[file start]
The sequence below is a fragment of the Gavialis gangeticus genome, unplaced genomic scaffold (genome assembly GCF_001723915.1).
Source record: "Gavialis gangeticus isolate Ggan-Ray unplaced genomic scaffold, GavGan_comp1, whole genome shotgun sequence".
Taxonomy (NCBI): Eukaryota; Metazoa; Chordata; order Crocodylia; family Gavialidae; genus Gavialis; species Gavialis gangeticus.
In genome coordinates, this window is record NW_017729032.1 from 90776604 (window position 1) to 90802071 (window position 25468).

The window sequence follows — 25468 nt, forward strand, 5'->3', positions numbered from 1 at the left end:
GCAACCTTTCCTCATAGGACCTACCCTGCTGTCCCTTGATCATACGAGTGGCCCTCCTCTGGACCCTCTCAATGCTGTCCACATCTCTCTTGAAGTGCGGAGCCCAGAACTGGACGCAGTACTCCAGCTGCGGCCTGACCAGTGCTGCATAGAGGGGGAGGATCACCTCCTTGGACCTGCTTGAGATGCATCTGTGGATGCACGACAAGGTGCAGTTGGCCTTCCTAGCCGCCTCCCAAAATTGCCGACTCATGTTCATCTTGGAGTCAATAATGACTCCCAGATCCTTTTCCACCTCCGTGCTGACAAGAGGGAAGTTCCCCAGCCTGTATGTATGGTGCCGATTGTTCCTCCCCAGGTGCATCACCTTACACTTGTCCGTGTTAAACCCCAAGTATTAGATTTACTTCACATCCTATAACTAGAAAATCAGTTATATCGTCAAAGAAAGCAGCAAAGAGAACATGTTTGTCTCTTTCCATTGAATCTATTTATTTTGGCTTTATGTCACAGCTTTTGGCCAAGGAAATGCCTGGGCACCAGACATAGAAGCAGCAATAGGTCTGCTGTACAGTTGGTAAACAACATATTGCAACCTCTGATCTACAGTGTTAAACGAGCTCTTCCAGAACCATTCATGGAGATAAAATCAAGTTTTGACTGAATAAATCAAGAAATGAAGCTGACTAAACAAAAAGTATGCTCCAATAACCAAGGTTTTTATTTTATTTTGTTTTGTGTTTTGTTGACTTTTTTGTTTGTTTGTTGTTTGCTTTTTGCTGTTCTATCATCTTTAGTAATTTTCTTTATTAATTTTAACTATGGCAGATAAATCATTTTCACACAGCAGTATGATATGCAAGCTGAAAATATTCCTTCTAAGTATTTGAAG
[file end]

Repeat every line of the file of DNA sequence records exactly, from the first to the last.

The sequence below is a fragment of the Gavialis gangeticus genome, unplaced genomic scaffold (genome assembly GCF_001723915.1).
Source record: "Gavialis gangeticus isolate Ggan-Ray unplaced genomic scaffold, GavGan_comp1, whole genome shotgun sequence".
Taxonomy (NCBI): Eukaryota; Metazoa; Chordata; order Crocodylia; family Gavialidae; genus Gavialis; species Gavialis gangeticus.
In genome coordinates, this window is record NW_017729032.1 from 90776604 (window position 1) to 90802071 (window position 25468).

The window sequence follows — 25468 nt, forward strand, 5'->3', positions numbered from 1 at the left end:
GCAACCTTTCCTCATAGGACCTACCCTGCTGTCCCTTGATCATACGAGTGGCCCTCCTCTGGACCCTCTCAATGCTGTCCACATCTCTCTTGAAGTGCGGAGCCCAGAACTGGACGCAGTACTCCAGCTGCGGCCTGACCAGTGCTGCATAGAGGGGGAGGATCACCTCCTTGGACCTGCTTGAGATGCATCTGTGGATGCACGACAAGGTGCAGTTGGCCTTCCTAGCCGCCTCCCAAAATTGCCGACTCATGTTCATCTTGGAGTCAATAATGACTCCCAGATCCTTTTCCACCTCCGTGCTGACAAGAGGGAAGTTCCCCAGCCTGTATGTATGGTGCCGATTGTTCCTCCCCAGGTGCATCACCTTACACTTGTCCGTGTTAAACCCCAAGTATTAGATTTACTTCACATCCTATAACTAGAAAATCAGTTATATCGTCAAAGAAAGCAGCAAAGAGAACATGTTTGTCTCTTTCCATTGAATCTATTTATTTTGGCTTTATGTCACAGCTTTTGGCCAAGGAAATGCCTGGGCACCAGACATAGAAGCAGCAATAGGTCTGCTGTACAGTTGGTAAACAACATATTGCAACCTCTGATCTACAGTGTTAAACGAGCTCTTCCAGAACCATTCATGGAGATAAAATCAAGTTTTGACTGAATAAATCAAGAAATGAAGCTGACTAAACAAAAAGTATGCTCCAATAACCAAGGTTTTTATTTTATTTTGTTTTGTGTTTTGTTGACTTTTTTGTTTGTTTGTTGTTTGCTTTTTGCTGTTCTATCATCTTTAGTAATTTTCTTTATTAATTTTAACTATGGCAGATAAATCATTTTCACACAGCAGTATGATATGCAAGCTGAAAATATTCCTTCTAAGTATTTGAAG